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Federal Circuit Astonishingly Invalidates Manufacturing Method Patent under Section 101

Bruce D. Sunstein

Bruce D. Sunstein | Founder, Partner View more articles

Bruce is a member of our Litigation Practice Group, Patent Practice Group, Trademark Practice Group and Business Practice Group

In a breathtaking decision, the Federal Circuit has ruled that a patented method of making an automobile drive shaft is not eligible to be patented because it is “directed to a natural law.” In so ruling, the court has journeyed far beyond the boundaries carved by the Supreme Court in its decisions in Ass’n for Molecular Pathology v. Myriad Genetics, Inc. (2013), dealing with a diagnostic method, Mayo Collaborative Servs. v. Prometheus Labs., Inc. (2012), also dealing with a diagnostic method, which we discuss here, and Alice Corp. Pty. Ltd. v. CLS Bank International (2014), dealing with a computer-implemented business method, which we discuss here.

As we have pointed out in these articles, these Supreme Court decisions are based on the dubious proposition that there is an “implicit exception” in section 101 of the patent law, under authority of which the Supreme Court empowers itself to find that patent claims deemed directed to natural laws, laws of nature, and abstract ideas are not eligible to be patented.

The Federal Circuit’s drive shaft ruling comes in American Axle & Mfg., Inc. v. Neapco Holdings LLC, rendered October 5, 2019, in which the majority decision, authored by Judge Dyk and joined by Judge Taranto, is criticized in a vigorous dissent by Judge Moore. The innovation in making the drive shaft in this case involved tuning a liner in a manner to attenuate vibration in the drive shaft.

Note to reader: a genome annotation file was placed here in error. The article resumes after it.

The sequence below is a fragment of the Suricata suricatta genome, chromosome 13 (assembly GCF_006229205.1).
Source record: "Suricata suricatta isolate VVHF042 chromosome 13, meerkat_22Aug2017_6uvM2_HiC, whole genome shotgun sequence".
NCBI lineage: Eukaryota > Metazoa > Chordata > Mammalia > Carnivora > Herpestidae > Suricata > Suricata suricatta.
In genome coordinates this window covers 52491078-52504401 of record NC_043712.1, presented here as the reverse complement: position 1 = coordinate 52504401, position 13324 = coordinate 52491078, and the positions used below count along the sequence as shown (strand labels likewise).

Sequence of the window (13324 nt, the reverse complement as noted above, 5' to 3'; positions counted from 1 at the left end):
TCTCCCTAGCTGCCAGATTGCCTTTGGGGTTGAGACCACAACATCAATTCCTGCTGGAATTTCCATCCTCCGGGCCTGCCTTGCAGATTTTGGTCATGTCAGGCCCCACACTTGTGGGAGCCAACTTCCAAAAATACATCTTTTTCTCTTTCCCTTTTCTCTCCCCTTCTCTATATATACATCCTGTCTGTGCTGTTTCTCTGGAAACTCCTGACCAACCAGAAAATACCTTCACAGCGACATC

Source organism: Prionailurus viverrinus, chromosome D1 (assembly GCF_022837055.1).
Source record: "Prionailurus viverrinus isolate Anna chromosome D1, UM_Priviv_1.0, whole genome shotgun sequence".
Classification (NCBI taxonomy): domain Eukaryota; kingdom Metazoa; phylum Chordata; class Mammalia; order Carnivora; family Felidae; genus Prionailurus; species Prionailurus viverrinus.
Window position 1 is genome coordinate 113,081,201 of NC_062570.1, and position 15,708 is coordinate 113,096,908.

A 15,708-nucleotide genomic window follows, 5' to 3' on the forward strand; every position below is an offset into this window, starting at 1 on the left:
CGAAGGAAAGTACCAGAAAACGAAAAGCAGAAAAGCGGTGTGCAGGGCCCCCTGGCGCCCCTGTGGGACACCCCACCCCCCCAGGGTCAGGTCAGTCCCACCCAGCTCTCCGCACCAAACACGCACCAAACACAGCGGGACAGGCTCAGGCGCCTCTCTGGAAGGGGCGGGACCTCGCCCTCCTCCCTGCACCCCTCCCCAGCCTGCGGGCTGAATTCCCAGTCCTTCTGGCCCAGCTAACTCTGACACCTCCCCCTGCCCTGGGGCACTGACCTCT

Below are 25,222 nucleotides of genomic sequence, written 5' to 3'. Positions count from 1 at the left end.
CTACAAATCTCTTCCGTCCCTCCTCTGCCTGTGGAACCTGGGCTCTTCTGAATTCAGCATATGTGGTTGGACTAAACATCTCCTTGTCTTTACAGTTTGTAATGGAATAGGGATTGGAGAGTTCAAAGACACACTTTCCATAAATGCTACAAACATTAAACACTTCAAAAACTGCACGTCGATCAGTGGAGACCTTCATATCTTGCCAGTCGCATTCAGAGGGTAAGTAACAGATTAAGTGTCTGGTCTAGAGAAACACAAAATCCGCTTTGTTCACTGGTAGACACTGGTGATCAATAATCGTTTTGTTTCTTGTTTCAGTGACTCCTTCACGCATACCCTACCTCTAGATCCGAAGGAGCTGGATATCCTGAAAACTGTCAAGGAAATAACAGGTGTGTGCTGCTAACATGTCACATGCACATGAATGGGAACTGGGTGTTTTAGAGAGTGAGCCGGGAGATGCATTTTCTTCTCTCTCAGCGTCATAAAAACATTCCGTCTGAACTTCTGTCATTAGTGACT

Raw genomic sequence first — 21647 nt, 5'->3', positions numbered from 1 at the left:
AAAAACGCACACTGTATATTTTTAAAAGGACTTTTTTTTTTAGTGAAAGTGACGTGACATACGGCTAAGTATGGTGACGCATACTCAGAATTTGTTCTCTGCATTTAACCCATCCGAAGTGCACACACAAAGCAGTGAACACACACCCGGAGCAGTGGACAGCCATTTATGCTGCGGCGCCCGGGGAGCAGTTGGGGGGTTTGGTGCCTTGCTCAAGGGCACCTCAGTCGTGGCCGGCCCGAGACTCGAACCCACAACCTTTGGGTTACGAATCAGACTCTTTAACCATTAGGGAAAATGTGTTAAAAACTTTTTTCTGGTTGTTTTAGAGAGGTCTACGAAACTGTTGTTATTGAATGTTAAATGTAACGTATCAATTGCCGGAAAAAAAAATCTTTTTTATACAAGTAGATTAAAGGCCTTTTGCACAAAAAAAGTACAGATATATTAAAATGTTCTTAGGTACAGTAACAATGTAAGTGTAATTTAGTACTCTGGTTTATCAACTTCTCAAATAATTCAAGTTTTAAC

The majority was plainly bothered by the absence of detail about the implementation: “Neither the claims nor the specification describes how to achieve such tuning.” Similarly, the majority argues that “the mechanisms for achieving the desired result—are not actually claimed in claim 1 or claim 22 of the patent.”

For the majority, this absence of detail justifies its decision. However, the majority admits, as pointed out by Judge Moore, that “there is a very specific example given in the patent with precise dimensions, weights, lengths, materials, positioning, etc.”

The majority labored to distinguish the Supreme Court’s 1981 decision in Diamond v. Diehr, which found patent-eligible another manufacturing method, in that case for molding rubber. The majority asserted that in “Diehr, unlike this case, these other steps apparently added to the formula something that in terms of patent law’s objectives had significance—they transformed the process into an inventive application of the formula.” For the majority, molding rubber had more luster than making drive shafts.

Never before has the Federal Circuit held a manufacturing method patent to be invalid because directed to a natural law. In her dissent, Judge Moore points out that the absence of detail in a patent claim or in a patent description is not a basis for a patent ineligibility determination: “The majority’s concern with the claims at issue has nothing to do with a natural law and its preemption and everything to do with concern that the claims are not enabled. Respectfully, there is a clear and explicit statutory section for enablement, § 112. We cannot convert § 101 into a panacea for every concern we have over an invention’s patentability.”

Judge Moore is correct. The patent holder reportedly plans to request rehearing by the full court. Rehearing should be granted, and the full court should correct this decision by reversing it. Until then, beware of patenting a manufacturing method unless it is for molding rubber!

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